Friday, March 25, 2022

First Steps: How Upright Walking Made Us Human, by Jeremy Desilva (author), Kaleo Griffith (narrator)

HarperAudio, ISBN 9780062938534, April 2021

Jeremy DeSilva gives us a fascinating look at the early evolution of humans, from the, to me, unfamiliar perspective of the human foot and why we walk upright. It's an account that's conversational, clear, empathetic to both early hominins and to fellow researchers, past and present, and careful to present good scientific information, the prevailing understanding of it or his view of it, as well as competing views, with the evidence that supports the competing views. It's fair to say he's not overburdened with ego, and he has a good sense of humor.

DeSilva specializes in the hominin foot and ankle, and this is unexpectedly fascinating. The human foot, and the feet of our ancestors back to Australopithecus, is very odd compared to most primates. No other primate, indeed no other mammal, walks upright on two feet. It's a more precarious way to walk, with balance more of a challenge. It's more prone to injury, and biped with one leg out of commission, unlike a quadruped, loses mobility and becomes easy prey. For much of the last six million years, the planet was filled with predators for which our early ancestors would have been a tasty meal. Why did our ancestors set out on the road of becoming so vulnerable? What advantages were there?

I grew up being taught that early proto-humans walked out into the widening savannah, and discovered the advantages of standing up on their hind legs to see both food and predators at greater distances. As they evolved to become more adapted to bipedal locomotion, they could make better use of tools, and we were on our way to world domination.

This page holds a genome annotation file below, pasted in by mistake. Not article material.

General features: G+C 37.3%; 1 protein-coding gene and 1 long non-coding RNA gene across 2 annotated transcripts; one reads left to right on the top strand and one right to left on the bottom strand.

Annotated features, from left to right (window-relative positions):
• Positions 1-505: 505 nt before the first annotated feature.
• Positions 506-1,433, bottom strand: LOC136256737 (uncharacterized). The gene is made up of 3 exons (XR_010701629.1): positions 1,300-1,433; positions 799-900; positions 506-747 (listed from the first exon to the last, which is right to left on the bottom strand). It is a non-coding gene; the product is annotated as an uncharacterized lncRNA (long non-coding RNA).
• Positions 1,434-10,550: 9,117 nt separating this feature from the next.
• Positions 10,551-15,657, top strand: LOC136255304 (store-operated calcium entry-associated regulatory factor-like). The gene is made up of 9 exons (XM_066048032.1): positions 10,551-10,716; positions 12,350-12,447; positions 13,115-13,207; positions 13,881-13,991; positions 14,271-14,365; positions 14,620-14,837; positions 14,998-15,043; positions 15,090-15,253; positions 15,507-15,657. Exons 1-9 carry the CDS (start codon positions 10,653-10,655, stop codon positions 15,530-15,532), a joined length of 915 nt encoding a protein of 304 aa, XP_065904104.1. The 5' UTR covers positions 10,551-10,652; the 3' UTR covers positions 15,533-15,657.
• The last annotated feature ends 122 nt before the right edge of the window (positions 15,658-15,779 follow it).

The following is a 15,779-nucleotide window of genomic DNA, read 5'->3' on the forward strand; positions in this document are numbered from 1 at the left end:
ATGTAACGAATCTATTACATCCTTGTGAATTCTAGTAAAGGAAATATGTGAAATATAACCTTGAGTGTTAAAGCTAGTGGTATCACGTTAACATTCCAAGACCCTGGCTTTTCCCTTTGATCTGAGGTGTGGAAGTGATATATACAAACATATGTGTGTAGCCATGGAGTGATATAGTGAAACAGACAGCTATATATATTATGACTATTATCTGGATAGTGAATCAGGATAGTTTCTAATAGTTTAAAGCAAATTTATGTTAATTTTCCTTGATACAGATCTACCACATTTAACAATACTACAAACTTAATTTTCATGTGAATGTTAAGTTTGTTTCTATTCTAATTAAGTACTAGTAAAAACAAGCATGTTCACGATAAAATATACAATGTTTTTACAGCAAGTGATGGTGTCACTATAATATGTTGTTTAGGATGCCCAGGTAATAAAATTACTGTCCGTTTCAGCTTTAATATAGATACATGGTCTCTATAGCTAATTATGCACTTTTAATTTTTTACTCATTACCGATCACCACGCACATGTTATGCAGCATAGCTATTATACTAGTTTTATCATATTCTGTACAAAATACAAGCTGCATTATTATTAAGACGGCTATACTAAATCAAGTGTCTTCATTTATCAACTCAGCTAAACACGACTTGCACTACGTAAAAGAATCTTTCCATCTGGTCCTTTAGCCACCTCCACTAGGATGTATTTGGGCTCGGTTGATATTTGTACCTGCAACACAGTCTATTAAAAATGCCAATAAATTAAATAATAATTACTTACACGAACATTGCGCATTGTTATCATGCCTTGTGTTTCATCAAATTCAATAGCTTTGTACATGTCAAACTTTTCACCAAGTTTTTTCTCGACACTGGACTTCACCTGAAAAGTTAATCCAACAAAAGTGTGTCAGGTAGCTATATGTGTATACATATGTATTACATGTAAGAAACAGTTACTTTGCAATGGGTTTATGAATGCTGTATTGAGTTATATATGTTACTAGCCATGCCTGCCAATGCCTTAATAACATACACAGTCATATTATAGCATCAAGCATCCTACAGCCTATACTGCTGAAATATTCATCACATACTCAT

But now newer evidence suggests we became upright while still among the trees. A life divided between the trees and the ground opened a niche for a species that could gather and carry food more easily, possibly to share with mates, offspring, or other group members. This may have been the last common ancestor for us and chimpanzees and bonobos--which then raises the question of why they gave that up to become knuckle-walkers. We don't know for sure that's what happened,  but it's what the evidence suggests now.

Oue early human ancestors emerged onto the savannah already upright, accustomed to carrying things, and able to see what was happening at a greater distance than quadrupeds.

We get an interesting overview of the early human species, including the growing number we know to have been contemporary with early homo sapiens. Some of them, certainly Neanderthals and Denisovans, and possibly others, we interbred with. Others, we may have wiped out. There's more than I can do justice to in a review.

It seems that walking upright did more than give us access to the savannah and the ability to make and carry tools. It also gave us the breath control  that makes complex speech physically possible. 

In addition to the hard science and the interesting and complex process of how we make paleoanthropological discoveries and work out what they mean, DeSilva goes on to the equally fascinating subject of how this evolutionary history interacts with how we live now. This includes the unexpected importance of just getting out and walking for our physical and mental health. 

There's much to learn here, and it's a very enjoyable listen. Highly recommended. 

I bought this audiobook. 

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